With the holiday season in the books, we introduce to you today one of our new weekly features at On Tap Sports Net, a weekly Q&A session with our readers and listeners.
We’ll begin collecting questions for the weekly column on Friday afternoons and wrap it up on Sunday night with the column dropping on Monday.
However, feel free to shoot us questions all week on social media using the hashtag, #OnTapMailbag.
For the weekly column’s debut, we left the conversation open to all Chicago sports teams. Enjoy, and join the discussion in the comments and on social media.
“Realistic expectations for the Bulls down the stretch this season?” – Jonnie Nonnie
With the Bulls checking in at 13-23 this morning and tied for the 10th seed in the Eastern Conference, there’s really nothing in the way of optimism from where I sit when it comes to the Bulls this season.
Removing the Gar Forman and John Paxson from the equation and simply sticking to the existing product on the floor every night, we have a team without a direction. Zach LaVine is scoring in bunches and carrying the group on most every night, but that’s not going to be enough.
Jim Boylen refuses to allow Wendell Carter Jr. to play to his strengths, the team lacks depth, and after a hopeful bounce-back month of December, who knows how long Lauri Markkanen will be sidelined with the ankle injury.
There’s talent on this roster, but until Boylen is gone, the Bulls are going to look like what we’ve seen through the first 36 games of the season. Quite a shame, because I was really optimistic about this club taking the next step heading into the season.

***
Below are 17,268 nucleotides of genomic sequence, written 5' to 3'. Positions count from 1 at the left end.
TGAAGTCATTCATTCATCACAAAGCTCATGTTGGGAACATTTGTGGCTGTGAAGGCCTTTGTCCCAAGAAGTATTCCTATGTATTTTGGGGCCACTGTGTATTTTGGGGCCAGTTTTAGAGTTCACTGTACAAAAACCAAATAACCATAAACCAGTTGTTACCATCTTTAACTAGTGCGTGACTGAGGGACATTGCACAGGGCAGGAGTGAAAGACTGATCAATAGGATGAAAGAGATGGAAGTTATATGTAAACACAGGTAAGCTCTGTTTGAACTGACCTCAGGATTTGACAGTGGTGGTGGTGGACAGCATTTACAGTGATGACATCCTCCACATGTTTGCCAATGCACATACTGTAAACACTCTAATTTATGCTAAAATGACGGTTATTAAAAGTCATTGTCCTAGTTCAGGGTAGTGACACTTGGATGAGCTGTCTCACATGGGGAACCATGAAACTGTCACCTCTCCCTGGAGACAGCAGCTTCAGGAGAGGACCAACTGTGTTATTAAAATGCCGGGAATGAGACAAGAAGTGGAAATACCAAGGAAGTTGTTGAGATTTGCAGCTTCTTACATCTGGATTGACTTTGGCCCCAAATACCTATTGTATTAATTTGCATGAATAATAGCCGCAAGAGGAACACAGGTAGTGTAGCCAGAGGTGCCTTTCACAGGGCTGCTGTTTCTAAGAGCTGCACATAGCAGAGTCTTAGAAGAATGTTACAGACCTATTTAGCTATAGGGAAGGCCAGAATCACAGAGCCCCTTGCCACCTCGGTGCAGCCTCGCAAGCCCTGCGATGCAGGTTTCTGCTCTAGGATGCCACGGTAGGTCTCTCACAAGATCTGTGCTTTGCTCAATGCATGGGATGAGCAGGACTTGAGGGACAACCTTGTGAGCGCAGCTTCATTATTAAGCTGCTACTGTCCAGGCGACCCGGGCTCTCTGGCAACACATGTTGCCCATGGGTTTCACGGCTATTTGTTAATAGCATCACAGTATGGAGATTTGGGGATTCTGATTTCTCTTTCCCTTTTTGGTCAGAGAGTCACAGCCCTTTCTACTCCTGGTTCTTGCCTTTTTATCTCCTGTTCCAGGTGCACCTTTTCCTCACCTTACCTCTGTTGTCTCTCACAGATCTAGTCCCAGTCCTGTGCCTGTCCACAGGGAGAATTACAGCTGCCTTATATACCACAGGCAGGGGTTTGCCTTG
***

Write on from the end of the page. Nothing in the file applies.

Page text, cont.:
“Who will be the Bears’ next offensive coordinator?” – Aaron Parpart
I haven’t heard much about “who” the next offensive coordinator will be, but it really doesn’t matter where their search ends if Matt Nagy refuses to relinquish play-calling duties in 2020, or at least attempt to scheme his play-calling around the strengths of his coordinators and players.
When I think about the direction they should go, or maybe more particularly how they got here, what really sticks out to me is the support and praise that guys like Olin Kreutz and Quentin Nelson have bestowed upon now-former Bears’ offensive line coach, Harry Heistand.
Nagy, by all indications, had one of the best offensive line coaches on the planet —tasked with building the run scheme — handcuffed by his reluctance to go outside of his scheme and play-calling philosophy.
If Nagy doesn’t change the way he operates, he might as well not even hire an offensive coordinator, as he’s essentially the de facto coordinator himself at this point.
“What type of season by [Dylan] Cease should be viewed as a success?” – David Kaiser
Heading into his first full season at the major league level, the most important thing for Dylan Cease to conquer is his ability to command the strike zone.
When Cease is on, his offspeed pitches are filthy, and his fastball has the heat to generate swing-and-miss results when located at the top of the strike zone. When he’s off, he works himself into deep counts, which effectively eliminates the use of his secondary pitches.
Seeing Cease pitch deeper into games and limiting his walks in 2020 will be the key in taking that next step toward unlocking his massive potential.
“Who would win a Chicago mascot fight to the death?” – Tin Tidwell
This is a two-horse race right now, with the king of mascot swagger, Benny the Bull pitted against Tommy Hawk, who as you’ll see in the video below has been known to — in the words of Bobby Boucher quoting Captain Insano in The Waterboy — “open a can of whoop ass.”
For me, it’s Tommy Hawk with Benny the Bull finishing a close second in this one.
“Mock a trade for Starling Marte and [Keone] Kela and tell me why it’s not the perfect fit for this team.” – Joey Doughnuts
Starling Marte, 31, would give the White Sox an everyday right-fielder (better than what Mazara currently brings to the table), who is making $11.5 million in 2020 with a $12.5 million team option in 2021.
Kela, 27, has been solid for his entire five-year career with Texas and Pittsburgh, posting a 3.23 ERA over the course of 214.2 innings of work, but he is a free agent after the 2020 season.
This deal would likely cost the White Sox Nick Madrigal to start, and then a pair of second-tier minor league prospects.